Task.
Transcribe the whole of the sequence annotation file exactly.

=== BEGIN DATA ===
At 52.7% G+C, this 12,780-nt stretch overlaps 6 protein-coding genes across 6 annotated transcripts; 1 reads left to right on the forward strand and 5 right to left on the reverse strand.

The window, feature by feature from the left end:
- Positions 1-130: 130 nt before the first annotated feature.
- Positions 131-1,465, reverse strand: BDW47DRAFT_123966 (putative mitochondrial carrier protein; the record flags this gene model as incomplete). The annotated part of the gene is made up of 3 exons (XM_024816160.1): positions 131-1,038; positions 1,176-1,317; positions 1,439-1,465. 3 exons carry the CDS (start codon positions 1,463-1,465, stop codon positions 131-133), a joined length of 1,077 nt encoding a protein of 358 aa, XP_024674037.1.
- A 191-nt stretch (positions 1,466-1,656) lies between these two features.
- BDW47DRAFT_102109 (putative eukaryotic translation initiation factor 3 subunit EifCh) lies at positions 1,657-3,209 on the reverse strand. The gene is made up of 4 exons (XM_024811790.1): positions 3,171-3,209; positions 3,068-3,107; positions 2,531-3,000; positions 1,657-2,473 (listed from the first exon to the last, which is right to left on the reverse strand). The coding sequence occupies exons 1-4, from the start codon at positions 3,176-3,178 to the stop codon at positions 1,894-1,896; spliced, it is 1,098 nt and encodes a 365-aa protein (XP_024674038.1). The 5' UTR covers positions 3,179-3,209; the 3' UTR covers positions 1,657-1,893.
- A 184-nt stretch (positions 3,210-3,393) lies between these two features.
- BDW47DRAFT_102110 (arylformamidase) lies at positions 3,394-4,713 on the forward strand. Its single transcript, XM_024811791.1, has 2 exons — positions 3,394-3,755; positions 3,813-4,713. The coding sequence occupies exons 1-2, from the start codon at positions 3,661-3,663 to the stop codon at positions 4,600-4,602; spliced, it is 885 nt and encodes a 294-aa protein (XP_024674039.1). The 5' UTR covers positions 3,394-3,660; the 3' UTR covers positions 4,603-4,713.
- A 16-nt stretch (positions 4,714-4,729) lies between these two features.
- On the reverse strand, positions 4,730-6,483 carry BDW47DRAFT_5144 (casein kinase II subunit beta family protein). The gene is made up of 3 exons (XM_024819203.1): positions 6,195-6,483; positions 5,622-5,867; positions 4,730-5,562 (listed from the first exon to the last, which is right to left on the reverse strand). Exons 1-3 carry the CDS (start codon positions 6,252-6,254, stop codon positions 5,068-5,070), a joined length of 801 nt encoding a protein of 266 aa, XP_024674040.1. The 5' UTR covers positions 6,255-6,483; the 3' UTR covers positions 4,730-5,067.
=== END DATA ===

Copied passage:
At 52.7% G+C, this 12,780-nt stretch overlaps 6 protein-coding genes across 6 annotated transcripts; 1 reads left to right on the forward strand and 5 right to left on the reverse strand.

The window, feature by feature from the left end:
- Positions 1-130: 130 nt before the first annotated feature.
- Positions 131-1,465, reverse strand: BDW47DRAFT_123966 (putative mitochondrial carrier protein; the record flags this gene model as incomplete). The annotated part of the gene is made up of 3 exons (XM_024816160.1): positions 131-1,038; positions 1,176-1,317; positions 1,439-1,465. 3 exons carry the CDS (start codon positions 1,463-1,465, stop codon positions 131-133), a joined length of 1,077 nt encoding a protein of 358 aa, XP_024674037.1.
- A 191-nt stretch (positions 1,466-1,656) lies between these two features.
- BDW47DRAFT_102109 (putative eukaryotic translation initiation factor 3 subunit EifCh) lies at positions 1,657-3,209 on the reverse strand. The gene is made up of 4 exons (XM_024811790.1): positions 3,171-3,209; positions 3,068-3,107; positions 2,531-3,000; positions 1,657-2,473 (listed from the first exon to the last, which is right to left on the reverse strand). The coding sequence occupies exons 1-4, from the start codon at positions 3,176-3,178 to the stop codon at positions 1,894-1,896; spliced, it is 1,098 nt and encodes a 365-aa protein (XP_024674038.1). The 5' UTR covers positions 3,179-3,209; the 3' UTR covers positions 1,657-1,893.
- A 184-nt stretch (positions 3,210-3,393) lies between these two features.
- BDW47DRAFT_102110 (arylformamidase) lies at positions 3,394-4,713 on the forward strand. Its single transcript, XM_024811791.1, has 2 exons — positions 3,394-3,755; positions 3,813-4,713. The coding sequence occupies exons 1-2, from the start codon at positions 3,661-3,663 to the stop codon at positions 4,600-4,602; spliced, it is 885 nt and encodes a 294-aa protein (XP_024674039.1). The 5' UTR covers positions 3,394-3,660; the 3' UTR covers positions 4,603-4,713.
- A 16-nt stretch (positions 4,714-4,729) lies between these two features.
- On the reverse strand, positions 4,730-6,483 carry BDW47DRAFT_5144 (casein kinase II subunit beta family protein). The gene is made up of 3 exons (XM_024819203.1): positions 6,195-6,483; positions 5,622-5,867; positions 4,730-5,562 (listed from the first exon to the last, which is right to left on the reverse strand). Exons 1-3 carry the CDS (start codon positions 6,252-6,254, stop codon positions 5,068-5,070), a joined length of 801 nt encoding a protein of 266 aa, XP_024674040.1. The 5' UTR covers positions 6,255-6,483; the 3' UTR covers positions 4,730-5,067.